The church paid for that building before ground was broken, so no debt repayment was needed.

“If the church is following biblical principles around money, it sets a good example for the congregation to do the same,” Sundstedt adds. “Just as it’s difficult for people to give generously if they are encumbered by debt, it’s difficult for a church to grow their ministries if they are encumbered by debt.”

Not far from Willow Creek, Wheaton Bible Church in West Chicago is in the middle of a 25-month “All In” campaign to reduce its debt to less than its annual budget of $11 million.

Wheaton’s church loans to build new facilities, starting in 2005, originally totaled $22.5 million. But the debt payments became an obstacle to ministries that leaders believed God was calling the church to pursue, such as partnering with community resource centers in low-income areas, says Scott Landon, the congregation’s executive director.

“We just felt an urgency to reach more people with the gospel,” Landon explains, noting that the church’s debt campaign has resulted in a 37-percent increase in overall giving.

Debt campaign or not?

Local church leaders, financial consultants, and national lenders elaborated on the pros and cons for churches considering a debt-elimination campaign:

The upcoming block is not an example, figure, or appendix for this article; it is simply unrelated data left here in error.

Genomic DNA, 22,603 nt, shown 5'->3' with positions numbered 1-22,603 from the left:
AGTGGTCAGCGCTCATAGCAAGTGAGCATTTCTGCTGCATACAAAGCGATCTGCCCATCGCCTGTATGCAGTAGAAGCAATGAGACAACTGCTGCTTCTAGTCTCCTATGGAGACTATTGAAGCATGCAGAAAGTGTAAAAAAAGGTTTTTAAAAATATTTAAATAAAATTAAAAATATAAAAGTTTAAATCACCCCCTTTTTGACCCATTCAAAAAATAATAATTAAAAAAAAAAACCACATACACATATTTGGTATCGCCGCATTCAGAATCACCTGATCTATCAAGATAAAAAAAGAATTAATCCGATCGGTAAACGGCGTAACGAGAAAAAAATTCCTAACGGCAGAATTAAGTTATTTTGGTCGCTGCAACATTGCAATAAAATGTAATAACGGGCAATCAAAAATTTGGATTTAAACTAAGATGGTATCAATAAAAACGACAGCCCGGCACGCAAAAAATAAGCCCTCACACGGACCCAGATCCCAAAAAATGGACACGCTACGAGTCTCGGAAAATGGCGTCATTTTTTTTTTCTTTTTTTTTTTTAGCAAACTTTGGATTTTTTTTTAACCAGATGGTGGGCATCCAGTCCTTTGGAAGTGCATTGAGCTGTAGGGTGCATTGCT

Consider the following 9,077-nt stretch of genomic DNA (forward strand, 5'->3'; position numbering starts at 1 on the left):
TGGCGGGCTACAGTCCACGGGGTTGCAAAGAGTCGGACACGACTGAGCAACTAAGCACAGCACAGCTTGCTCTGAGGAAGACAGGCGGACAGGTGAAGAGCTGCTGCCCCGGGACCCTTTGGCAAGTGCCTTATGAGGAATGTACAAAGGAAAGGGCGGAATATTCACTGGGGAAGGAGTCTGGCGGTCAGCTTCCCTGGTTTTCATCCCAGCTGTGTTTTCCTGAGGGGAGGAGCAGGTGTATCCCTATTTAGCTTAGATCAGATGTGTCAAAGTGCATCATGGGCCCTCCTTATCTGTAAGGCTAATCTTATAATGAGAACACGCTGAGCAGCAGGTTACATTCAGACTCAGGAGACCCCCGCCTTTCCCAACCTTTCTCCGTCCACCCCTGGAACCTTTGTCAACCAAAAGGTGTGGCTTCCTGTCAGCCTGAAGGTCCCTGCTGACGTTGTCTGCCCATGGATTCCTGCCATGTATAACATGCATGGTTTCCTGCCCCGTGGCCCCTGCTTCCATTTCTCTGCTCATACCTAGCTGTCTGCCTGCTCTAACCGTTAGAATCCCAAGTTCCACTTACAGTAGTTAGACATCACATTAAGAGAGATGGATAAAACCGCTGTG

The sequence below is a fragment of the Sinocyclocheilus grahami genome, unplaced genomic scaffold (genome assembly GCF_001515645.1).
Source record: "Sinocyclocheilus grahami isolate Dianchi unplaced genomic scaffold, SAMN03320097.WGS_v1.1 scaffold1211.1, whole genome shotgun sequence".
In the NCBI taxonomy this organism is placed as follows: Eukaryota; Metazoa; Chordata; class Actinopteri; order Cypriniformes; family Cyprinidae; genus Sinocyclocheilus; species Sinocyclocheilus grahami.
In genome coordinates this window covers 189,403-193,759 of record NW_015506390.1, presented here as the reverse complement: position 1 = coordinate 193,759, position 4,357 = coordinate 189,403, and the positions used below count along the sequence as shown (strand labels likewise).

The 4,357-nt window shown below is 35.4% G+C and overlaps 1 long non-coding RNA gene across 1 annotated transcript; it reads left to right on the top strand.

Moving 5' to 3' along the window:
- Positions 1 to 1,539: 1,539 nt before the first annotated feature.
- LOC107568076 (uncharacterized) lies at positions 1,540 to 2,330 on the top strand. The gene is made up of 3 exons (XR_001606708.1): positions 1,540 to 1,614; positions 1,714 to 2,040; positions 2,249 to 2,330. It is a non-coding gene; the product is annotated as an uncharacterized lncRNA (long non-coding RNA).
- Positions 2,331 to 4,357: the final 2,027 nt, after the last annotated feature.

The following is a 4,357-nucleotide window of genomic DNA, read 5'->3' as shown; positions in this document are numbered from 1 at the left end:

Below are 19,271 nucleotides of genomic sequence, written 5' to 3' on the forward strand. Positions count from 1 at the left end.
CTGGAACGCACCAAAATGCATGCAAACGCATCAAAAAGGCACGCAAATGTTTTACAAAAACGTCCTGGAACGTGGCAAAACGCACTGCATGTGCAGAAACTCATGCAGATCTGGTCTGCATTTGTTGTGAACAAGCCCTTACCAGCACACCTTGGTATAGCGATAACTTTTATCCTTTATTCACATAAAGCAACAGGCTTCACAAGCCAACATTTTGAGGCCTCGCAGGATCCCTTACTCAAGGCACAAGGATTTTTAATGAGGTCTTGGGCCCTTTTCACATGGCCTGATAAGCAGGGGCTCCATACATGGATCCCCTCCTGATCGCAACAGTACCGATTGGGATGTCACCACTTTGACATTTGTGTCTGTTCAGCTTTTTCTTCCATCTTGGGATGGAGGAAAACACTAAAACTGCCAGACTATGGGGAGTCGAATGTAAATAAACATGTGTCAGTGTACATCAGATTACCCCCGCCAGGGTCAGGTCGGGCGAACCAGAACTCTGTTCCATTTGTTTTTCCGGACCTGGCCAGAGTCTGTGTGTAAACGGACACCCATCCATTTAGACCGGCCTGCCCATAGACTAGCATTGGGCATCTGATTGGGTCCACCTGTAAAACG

It can teach the congregation sound biblical principles. Proverbs 22:7 says: “The rich rule over the poor, and the borrower is slave to the lender.”

It can allow money to go into ministry rather than to a creditor. “You no longer have to pay interest or debt service against a loan,” says Scott Rolfs, who works with not-for-profit religious clients as a managing director for Ziegler investment banking, based in Milwaukee, Wisconsin.

It can model good stewardship. “Some people really realize what they’re here for, that God has entrusted them with certain resources and maybe they shouldn’t be holding on to so many,” Landon says.


It can be a difficult sale. “It’s a lot easier to raise funds for ongoing construction or a building project, for something new and exciting,” explains CPA Vonna Laue.”It’s harder to get people excited about paying down for something we already have.”

It can result in prepayment penalties. “Some lenders do include prepayment penalties in their loans that they make to churches, and yes, that’s definitely going to be a consideration,” says Dan Mikes, executive vice president and national division manager of religious institution banking for Bank of the West, based in San Francisco, California.

It can hurt operational funding. “Periodically, folks just shift their (normal) giving toward a campaign … and some of their operating giving goes down,” says Mike Boblit, vice president of ministry relationship banking for the Evangelical Christian Credit Union, based in Brea, California.

Practical steps

Some churches hire consulting firms, such as Generis and RSI, to lead debt-elimination campaigns.